The mRNA channel is defined by split protein assembly uS3m encoded in different genomes

A fundamental stage in translation is the binding of mRNA to a dedicated channel, positioning the start codon of the open reading frame in the P-site to match the proper anticodon. In all the previously studied translation systems, including from organelles, the mRNA channel entrance is formed mainly by the conserved proteins uS3 and uS5.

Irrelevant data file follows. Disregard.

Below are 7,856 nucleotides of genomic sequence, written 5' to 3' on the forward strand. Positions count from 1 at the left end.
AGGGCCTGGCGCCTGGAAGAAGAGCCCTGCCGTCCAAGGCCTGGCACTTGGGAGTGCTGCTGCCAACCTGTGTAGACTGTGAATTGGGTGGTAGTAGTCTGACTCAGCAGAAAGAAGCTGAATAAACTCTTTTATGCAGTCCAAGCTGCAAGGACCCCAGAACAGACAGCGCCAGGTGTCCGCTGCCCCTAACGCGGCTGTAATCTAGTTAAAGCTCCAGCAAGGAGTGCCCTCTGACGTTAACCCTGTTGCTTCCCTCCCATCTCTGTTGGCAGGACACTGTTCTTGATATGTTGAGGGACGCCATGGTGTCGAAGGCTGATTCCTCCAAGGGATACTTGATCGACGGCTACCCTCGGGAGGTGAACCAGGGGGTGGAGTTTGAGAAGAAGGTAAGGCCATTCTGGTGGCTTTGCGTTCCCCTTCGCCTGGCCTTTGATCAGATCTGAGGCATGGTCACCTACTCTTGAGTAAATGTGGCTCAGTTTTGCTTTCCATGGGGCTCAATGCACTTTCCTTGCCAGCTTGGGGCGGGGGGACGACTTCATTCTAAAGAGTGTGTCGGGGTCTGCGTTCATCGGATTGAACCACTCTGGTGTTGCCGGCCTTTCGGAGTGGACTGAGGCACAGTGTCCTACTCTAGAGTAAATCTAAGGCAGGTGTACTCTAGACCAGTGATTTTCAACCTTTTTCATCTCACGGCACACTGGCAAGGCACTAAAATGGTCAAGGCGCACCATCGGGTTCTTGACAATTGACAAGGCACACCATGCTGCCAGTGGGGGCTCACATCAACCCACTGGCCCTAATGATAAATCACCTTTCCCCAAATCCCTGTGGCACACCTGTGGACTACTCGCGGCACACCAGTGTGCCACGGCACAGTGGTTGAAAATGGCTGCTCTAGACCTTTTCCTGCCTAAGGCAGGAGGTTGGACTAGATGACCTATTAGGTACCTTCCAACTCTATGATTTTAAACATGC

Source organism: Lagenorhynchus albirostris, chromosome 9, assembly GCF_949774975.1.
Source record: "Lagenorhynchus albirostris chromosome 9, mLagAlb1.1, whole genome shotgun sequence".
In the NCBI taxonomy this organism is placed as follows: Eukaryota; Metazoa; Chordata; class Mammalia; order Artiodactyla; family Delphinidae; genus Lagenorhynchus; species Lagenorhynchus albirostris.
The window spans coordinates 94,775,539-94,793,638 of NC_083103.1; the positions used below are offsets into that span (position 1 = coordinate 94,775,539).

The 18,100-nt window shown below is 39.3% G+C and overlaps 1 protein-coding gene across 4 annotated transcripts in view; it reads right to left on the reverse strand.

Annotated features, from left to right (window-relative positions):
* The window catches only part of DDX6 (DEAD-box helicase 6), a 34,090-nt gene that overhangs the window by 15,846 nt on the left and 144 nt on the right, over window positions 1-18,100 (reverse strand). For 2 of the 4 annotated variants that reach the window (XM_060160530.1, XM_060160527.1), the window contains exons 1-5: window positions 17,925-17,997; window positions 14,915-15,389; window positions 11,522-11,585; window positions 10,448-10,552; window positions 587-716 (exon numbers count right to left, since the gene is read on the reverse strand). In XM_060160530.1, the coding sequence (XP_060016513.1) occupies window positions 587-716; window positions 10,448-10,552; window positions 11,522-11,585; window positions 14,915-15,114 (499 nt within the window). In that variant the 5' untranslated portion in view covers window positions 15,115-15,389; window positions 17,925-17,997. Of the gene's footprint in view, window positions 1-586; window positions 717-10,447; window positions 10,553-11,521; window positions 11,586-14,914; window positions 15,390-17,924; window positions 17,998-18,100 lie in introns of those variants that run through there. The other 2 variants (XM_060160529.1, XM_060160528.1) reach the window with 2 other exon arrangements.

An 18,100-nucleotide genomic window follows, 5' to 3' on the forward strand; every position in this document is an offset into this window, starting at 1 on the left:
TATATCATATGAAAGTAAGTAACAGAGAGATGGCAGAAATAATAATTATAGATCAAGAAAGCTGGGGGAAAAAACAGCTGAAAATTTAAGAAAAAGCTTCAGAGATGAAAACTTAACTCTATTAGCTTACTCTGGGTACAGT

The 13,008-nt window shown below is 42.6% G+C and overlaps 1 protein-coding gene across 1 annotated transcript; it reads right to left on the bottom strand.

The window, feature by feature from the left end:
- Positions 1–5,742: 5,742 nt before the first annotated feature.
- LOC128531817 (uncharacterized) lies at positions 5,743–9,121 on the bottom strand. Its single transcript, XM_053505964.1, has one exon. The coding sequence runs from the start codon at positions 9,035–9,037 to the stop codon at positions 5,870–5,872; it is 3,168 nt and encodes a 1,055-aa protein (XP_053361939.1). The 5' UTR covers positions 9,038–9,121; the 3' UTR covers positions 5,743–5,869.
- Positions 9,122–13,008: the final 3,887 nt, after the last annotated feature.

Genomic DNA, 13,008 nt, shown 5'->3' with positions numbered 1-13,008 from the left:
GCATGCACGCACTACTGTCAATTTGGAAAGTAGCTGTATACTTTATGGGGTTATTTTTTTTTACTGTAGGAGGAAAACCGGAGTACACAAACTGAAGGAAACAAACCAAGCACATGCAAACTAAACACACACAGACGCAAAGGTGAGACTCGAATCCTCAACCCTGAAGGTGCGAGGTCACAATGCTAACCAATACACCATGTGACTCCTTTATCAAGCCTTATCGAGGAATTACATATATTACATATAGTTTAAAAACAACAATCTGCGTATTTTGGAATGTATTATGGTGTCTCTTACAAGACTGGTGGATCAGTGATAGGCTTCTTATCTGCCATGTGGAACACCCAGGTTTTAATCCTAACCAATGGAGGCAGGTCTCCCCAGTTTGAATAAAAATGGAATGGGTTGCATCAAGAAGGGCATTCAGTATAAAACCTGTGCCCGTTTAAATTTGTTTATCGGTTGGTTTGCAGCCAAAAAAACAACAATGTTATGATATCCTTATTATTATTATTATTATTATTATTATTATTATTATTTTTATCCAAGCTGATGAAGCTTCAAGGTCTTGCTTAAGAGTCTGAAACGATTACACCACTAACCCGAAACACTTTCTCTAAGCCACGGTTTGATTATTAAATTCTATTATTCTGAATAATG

In T. thermophila, we report that the assembly corresponding to uS3m is composed of three separate proteins encoded in the nucleic and mitochondrial genomes. The first protein, which was previously annotated as ‘Ribosomal protein S3’, partially corresponds to the N-terminal stabilizing domain (NTD) of the bacterial uS3 (Figure 3, Figure 3—figure supplement 1). We renamed it to mS92 as it constitutes the smallest fragment of uS3. The topology of the first ~50 amino acids is conserved; however, the similarity is broken by residues Tyr51-Tyr52-Tyr53 (Alexandrov et al., 2012) causing the mitochondrial structure to deviate from the original helical kink. The new conformation is then stabilized by the second protein mS31, with its short helix, as well as Lys57 via negatively charged rRNA phosphate. In the mitochondrial genome, we found the third protein encoded in the previously unknown Ymf64, which mainly corresponds to the functional C-terminal domain (CTD) of uS3 and forms a part of the NTD (Figure 3). We named it uS3m. The full NTD is then formed by two antiparallel β-strands from mS92 that are complemented by two β-strands from mS31 and an additional single β-strand from uS3m (Figure 3). The resulting β-sheet, therefore, consists of three different proteins assembled to make a bacterial-like uS3 NTD. In regard to the CTD, in Holozoa, it is completely deleted from the mitoribosome resulting in an expanded channel entrance (Brown et al., 2014), whereas in T. thermophila its genomic sequence is found to be split from the NTD. Assuming all ribosomes originally had intact uS3, the genomic splitting of uS3m reported here might represent a possible structural intermediate in the evolution of the mitoribosome toward the loss of the CTD observed in Holozoa. A similar splitting of the mitoribosomal protein uL2m has been recently reported in plants (Waltz et al., 2020).